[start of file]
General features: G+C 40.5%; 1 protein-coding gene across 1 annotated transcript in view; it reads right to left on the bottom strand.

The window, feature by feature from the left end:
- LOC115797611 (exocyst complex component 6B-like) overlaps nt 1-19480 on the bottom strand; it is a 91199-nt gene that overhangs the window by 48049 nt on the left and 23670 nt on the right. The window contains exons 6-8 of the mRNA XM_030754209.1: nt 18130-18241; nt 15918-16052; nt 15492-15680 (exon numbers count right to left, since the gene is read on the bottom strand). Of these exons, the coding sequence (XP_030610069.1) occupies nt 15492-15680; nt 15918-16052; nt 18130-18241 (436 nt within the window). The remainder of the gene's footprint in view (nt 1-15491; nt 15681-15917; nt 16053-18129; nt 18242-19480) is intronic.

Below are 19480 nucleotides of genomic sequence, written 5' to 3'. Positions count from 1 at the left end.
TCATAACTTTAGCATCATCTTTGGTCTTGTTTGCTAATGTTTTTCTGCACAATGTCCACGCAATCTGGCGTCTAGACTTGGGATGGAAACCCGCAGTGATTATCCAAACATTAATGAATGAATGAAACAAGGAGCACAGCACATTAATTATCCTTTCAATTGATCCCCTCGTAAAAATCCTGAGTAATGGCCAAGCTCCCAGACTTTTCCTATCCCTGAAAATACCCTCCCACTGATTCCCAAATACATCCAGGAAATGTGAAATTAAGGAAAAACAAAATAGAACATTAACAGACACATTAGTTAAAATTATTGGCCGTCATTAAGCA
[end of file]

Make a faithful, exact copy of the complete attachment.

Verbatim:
General features: G+C 40.5%; 1 protein-coding gene across 1 annotated transcript in view; it reads right to left on the bottom strand.

The window, feature by feature from the left end:
- LOC115797611 (exocyst complex component 6B-like) overlaps nt 1-19480 on the bottom strand; it is a 91199-nt gene that overhangs the window by 48049 nt on the left and 23670 nt on the right. The window contains exons 6-8 of the mRNA XM_030754209.1: nt 18130-18241; nt 15918-16052; nt 15492-15680 (exon numbers count right to left, since the gene is read on the bottom strand). Of these exons, the coding sequence (XP_030610069.1) occupies nt 15492-15680; nt 15918-16052; nt 18130-18241 (436 nt within the window). The remainder of the gene's footprint in view (nt 1-15491; nt 15681-15917; nt 16053-18129; nt 18242-19480) is intronic.

Below are 19480 nucleotides of genomic sequence, written 5' to 3'. Positions count from 1 at the left end.
TCATAACTTTAGCATCATCTTTGGTCTTGTTTGCTAATGTTTTTCTGCACAATGTCCACGCAATCTGGCGTCTAGACTTGGGATGGAAACCCGCAGTGATTATCCAAACATTAATGAATGAATGAAACAAGGAGCACAGCACATTAATTATCCTTTCAATTGATCCCCTCGTAAAAATCCTGAGTAATGGCCAAGCTCCCAGACTTTTCCTATCCCTGAAAATACCCTCCCACTGATTCCCAAATACATCCAGGAAATGTGAAATTAAGGAAAAACAAAATAGAACATTAACAGACACATTAGTTAAAATTATTGGCCGTCATTAAGCA